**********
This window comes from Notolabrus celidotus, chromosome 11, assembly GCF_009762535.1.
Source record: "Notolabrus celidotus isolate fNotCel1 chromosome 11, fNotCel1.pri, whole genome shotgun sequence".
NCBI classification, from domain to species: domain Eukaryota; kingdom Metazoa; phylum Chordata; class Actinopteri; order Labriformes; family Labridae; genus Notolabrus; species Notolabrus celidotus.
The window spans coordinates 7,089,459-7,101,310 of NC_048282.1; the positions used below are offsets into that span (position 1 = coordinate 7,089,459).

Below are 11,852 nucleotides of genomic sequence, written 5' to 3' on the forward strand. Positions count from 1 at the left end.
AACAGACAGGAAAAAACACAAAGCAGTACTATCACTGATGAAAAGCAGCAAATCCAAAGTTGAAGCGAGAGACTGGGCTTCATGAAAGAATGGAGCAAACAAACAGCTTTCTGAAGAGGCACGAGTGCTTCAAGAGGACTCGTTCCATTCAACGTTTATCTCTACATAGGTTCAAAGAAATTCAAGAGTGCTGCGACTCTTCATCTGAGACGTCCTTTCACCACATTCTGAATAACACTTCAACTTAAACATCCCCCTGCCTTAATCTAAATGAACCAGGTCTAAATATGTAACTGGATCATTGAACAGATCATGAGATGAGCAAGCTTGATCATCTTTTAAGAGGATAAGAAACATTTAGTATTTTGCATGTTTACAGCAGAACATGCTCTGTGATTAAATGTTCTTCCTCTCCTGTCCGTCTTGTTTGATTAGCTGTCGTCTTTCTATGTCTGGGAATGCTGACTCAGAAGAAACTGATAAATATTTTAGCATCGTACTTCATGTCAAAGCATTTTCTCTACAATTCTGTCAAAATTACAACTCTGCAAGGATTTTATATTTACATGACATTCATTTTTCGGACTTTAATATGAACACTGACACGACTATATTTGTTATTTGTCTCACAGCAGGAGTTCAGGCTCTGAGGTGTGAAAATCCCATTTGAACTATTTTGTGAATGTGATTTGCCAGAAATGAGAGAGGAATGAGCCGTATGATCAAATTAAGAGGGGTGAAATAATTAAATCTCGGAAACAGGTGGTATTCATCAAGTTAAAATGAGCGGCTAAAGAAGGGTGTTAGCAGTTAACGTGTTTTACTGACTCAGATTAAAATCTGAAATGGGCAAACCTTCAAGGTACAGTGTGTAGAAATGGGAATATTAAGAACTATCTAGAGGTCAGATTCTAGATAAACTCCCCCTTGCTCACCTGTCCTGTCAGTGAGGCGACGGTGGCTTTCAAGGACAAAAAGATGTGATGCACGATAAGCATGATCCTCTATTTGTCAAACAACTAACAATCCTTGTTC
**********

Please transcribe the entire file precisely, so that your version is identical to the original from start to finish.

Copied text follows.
This window comes from Notolabrus celidotus, chromosome 11, assembly GCF_009762535.1.
Source record: "Notolabrus celidotus isolate fNotCel1 chromosome 11, fNotCel1.pri, whole genome shotgun sequence".
NCBI classification, from domain to species: domain Eukaryota; kingdom Metazoa; phylum Chordata; class Actinopteri; order Labriformes; family Labridae; genus Notolabrus; species Notolabrus celidotus.
The window spans coordinates 7,089,459-7,101,310 of NC_048282.1; the positions used below are offsets into that span (position 1 = coordinate 7,089,459).

Below are 11,852 nucleotides of genomic sequence, written 5' to 3' on the forward strand. Positions count from 1 at the left end.
AACAGACAGGAAAAAACACAAAGCAGTACTATCACTGATGAAAAGCAGCAAATCCAAAGTTGAAGCGAGAGACTGGGCTTCATGAAAGAATGGAGCAAACAAACAGCTTTCTGAAGAGGCACGAGTGCTTCAAGAGGACTCGTTCCATTCAACGTTTATCTCTACATAGGTTCAAAGAAATTCAAGAGTGCTGCGACTCTTCATCTGAGACGTCCTTTCACCACATTCTGAATAACACTTCAACTTAAACATCCCCCTGCCTTAATCTAAATGAACCAGGTCTAAATATGTAACTGGATCATTGAACAGATCATGAGATGAGCAAGCTTGATCATCTTTTAAGAGGATAAGAAACATTTAGTATTTTGCATGTTTACAGCAGAACATGCTCTGTGATTAAATGTTCTTCCTCTCCTGTCCGTCTTGTTTGATTAGCTGTCGTCTTTCTATGTCTGGGAATGCTGACTCAGAAGAAACTGATAAATATTTTAGCATCGTACTTCATGTCAAAGCATTTTCTCTACAATTCTGTCAAAATTACAACTCTGCAAGGATTTTATATTTACATGACATTCATTTTTCGGACTTTAATATGAACACTGACACGACTATATTTGTTATTTGTCTCACAGCAGGAGTTCAGGCTCTGAGGTGTGAAAATCCCATTTGAACTATTTTGTGAATGTGATTTGCCAGAAATGAGAGAGGAATGAGCCGTATGATCAAATTAAGAGGGGTGAAATAATTAAATCTCGGAAACAGGTGGTATTCATCAAGTTAAAATGAGCGGCTAAAGAAGGGTGTTAGCAGTTAACGTGTTTTACTGACTCAGATTAAAATCTGAAATGGGCAAACCTTCAAGGTACAGTGTGTAGAAATGGGAATATTAAGAACTATCTAGAGGTCAGATTCTAGATAAACTCCCCCTTGCTCACCTGTCCTGTCAGTGAGGCGACGGTGGCTTTCAAGGACAAAAAGATGTGATGCACGATAAGCATGATCCTCTATTTGTCAAACAACTAACAATCCTTGTTC